Is Your Project the Right Project?

Use the 5 Whys exercise to determine if a project continues to support its root motivations.

Every project must start from something -- an idea, a challenge, a requirement. But how do you know that project is the right project for your situation? How do you know that it will serve the idea, solve the challenge, or fulfill the requirement?

One approach I like to take is using the 5 Whys method to question the purpose of a project. The goal is to determine the extent to which the project supports its root motivation. Going through this process can occur either before the project begins or after it's already underway, as it's never too late to ensure you're working on the right thing.

I'll give you an example (as a requirement) that I hear constantly in my industry -- Build me a new website. Let's step through the five whys exercise (from the client's perspective) in response to the requirement:

  1. Why? Because my website sucks.
  2. Why? Because I don't get as many visitors as I'd like.
  3. Why? Because our blog posts don't show up in Google's search results for the terms we want to match.
  4. Why? Because we aren't writing good enough posts that target those keywords.
  5. Why? Because writing isn't a priority for our organization.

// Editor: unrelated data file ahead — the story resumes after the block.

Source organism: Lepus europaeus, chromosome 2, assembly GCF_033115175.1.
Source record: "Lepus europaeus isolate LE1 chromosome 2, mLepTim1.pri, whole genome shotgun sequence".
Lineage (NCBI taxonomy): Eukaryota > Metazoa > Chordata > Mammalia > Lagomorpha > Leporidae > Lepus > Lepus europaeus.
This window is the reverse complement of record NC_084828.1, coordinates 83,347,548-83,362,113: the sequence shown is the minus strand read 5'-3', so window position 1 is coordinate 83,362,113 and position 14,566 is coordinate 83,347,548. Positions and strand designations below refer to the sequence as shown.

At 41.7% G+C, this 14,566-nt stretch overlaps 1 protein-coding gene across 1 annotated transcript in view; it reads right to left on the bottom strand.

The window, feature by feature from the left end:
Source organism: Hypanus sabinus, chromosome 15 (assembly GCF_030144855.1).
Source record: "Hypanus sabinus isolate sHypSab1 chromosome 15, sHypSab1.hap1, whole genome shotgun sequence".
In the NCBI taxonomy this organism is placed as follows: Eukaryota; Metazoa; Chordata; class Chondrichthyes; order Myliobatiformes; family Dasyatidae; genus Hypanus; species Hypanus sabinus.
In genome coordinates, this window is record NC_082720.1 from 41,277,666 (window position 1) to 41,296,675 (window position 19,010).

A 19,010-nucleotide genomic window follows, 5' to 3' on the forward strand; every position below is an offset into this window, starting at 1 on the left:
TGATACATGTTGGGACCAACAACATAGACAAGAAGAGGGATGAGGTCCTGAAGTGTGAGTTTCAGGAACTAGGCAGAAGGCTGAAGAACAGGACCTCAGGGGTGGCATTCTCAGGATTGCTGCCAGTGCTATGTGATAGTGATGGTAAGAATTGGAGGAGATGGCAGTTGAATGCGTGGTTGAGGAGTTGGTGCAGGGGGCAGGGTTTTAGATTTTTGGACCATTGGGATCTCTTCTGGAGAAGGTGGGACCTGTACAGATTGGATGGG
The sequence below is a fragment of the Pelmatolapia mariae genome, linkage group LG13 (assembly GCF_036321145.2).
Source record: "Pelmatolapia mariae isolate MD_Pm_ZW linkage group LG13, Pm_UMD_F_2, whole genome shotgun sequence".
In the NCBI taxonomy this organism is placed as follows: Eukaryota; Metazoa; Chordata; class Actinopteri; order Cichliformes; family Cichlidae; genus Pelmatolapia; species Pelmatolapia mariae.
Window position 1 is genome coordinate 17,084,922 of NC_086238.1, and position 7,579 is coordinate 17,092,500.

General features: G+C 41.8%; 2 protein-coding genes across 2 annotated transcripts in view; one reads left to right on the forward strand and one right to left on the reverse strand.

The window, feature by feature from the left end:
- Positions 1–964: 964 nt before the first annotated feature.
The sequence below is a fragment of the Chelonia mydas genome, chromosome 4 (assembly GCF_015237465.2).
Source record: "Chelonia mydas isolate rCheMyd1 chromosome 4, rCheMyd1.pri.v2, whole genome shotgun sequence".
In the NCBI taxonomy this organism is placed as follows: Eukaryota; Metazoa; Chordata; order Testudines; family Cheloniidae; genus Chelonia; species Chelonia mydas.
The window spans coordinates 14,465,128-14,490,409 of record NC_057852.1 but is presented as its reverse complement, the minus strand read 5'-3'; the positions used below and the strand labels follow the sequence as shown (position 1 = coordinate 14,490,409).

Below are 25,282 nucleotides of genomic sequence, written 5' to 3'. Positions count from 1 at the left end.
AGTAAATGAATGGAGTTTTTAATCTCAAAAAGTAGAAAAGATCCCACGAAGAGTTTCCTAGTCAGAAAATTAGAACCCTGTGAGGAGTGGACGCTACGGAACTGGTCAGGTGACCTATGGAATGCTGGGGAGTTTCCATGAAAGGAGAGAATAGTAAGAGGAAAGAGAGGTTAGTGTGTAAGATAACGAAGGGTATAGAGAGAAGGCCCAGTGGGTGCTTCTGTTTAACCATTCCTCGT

In this case, the client thought they needed a new website, but the new website wouldn't have made them happy because it wouldn't have solved their root problem. If writing successful blog posts is a measure of the success of their website, then they first need to figure out how they can make writing those articles a priority. Otherwise any iteration on the website will fail to achieve what they really want.

You can work through this process with any project. Challenge your challenge, idea, or requirement by asking why until you get down the root of the situation. And if the project supports what you find at the root, great! Get started or keep going with it. If not, it might be time for a conversation about adjusting your focus so that it serves what it really ought to serve.

Try this first with your current projects and see if you can use the results of the exercise to better focus your efforts and keep you and your team supporting the projects' root causes.

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